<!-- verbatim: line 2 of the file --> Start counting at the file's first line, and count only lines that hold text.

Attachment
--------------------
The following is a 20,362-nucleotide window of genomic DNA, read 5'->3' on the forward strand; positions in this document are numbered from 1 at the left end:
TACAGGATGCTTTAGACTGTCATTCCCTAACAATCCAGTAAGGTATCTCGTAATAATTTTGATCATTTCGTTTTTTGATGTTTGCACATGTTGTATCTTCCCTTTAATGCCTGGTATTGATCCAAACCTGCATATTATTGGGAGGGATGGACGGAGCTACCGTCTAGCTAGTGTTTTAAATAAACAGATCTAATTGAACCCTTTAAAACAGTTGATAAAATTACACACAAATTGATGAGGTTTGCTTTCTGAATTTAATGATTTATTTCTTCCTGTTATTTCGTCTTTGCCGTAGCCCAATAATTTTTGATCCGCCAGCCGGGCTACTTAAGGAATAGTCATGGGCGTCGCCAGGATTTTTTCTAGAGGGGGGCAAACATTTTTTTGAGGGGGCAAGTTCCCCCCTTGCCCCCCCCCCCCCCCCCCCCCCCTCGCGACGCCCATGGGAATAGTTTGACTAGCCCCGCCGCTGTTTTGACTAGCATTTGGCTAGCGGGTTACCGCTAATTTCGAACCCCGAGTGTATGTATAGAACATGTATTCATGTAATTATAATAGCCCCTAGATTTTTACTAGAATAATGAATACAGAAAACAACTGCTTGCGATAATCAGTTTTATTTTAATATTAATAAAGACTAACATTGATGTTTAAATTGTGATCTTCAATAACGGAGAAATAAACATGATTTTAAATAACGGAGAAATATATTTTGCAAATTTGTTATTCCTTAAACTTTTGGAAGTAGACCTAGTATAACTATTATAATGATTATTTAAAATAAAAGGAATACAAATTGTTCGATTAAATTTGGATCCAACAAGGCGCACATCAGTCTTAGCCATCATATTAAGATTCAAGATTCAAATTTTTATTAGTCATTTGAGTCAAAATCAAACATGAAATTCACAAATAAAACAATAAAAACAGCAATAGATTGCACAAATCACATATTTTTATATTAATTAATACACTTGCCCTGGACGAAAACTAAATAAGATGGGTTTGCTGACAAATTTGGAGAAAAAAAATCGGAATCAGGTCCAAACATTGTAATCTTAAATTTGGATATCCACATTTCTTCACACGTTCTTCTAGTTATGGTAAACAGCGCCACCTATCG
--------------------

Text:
TACAGGATGCTTTAGACTGTCATTCCCTAACAATCCAGTAAGGTATCTCGTAATAATTTTGATCATTTCGTTTTTTGATGTTTGCACATGTTGTATCTTCCCTTTAATGCCTGGTATTGATCCAAACCTGCATATTATTGGGAGGGATGGACGGAGCTACCGTCTAGCTAGTGTTTTAAATAAACAGATCTAATTGAACCCTTTAAAACAGTTGATAAAATTACACACAAATTGATGAGGTTTGCTTTCTGAATTTAATGATTTATTTCTTCCTGTTATTTCGTCTTTGCCGTAGCCCAATAATTTTTGATCCGCCAGCCGGGCTACTTAAGGAATAGTCATGGGCGTCGCCAGGATTTTTTCTAGAGGGGGGCAAACATTTTTTTGAGGGGGCAAGTTCCCCCCTTGCCCCCCCCCCCCCCCCCCCCCCCTCGCGACGCCCATGGGAATAGTTTGACTAGCCCCGCCGCTGTTTTGACTAGCATTTGGCTAGCGGGTTACCGCTAATTTCGAACCCCGAGTGTATGTATAGAACATGTATTCATGTAATTATAATAGCCCCTAGATTTTTACTAGAATAATGAATACAGAAAACAACTGCTTGCGATAATCAGTTTTATTTTAATATTAATAAAGACTAACATTGATGTTTAAATTGTGATCTTCAATAACGGAGAAATAAACATGATTTTAAATAACGGAGAAATATATTTTGCAAATTTGTTATTCCTTAAACTTTTGGAAGTAGACCTAGTATAACTATTATAATGATTATTTAAAATAAAAGGAATACAAATTGTTCGATTAAATTTGGATCCAACAAGGCGCACATCAGTCTTAGCCATCATATTAAGATTCAAGATTCAAATTTTTATTAGTCATTTGAGTCAAAATCAAACATGAAATTCACAAATAAAACAATAAAAACAGCAATAGATTGCACAAATCACATATTTTTATATTAATTAATACACTTGCCCTGGACGAAAACTAAATAAGATGGGTTTGCTGACAAATTTGGAGAAAAAAAATCGGAATCAGGTCCAAACATTGTAATCTTAAATTTGGATATCCACATTTCTTCACACGTTCTTCTAGTTATGGTAAACAGCGCCACCTATCG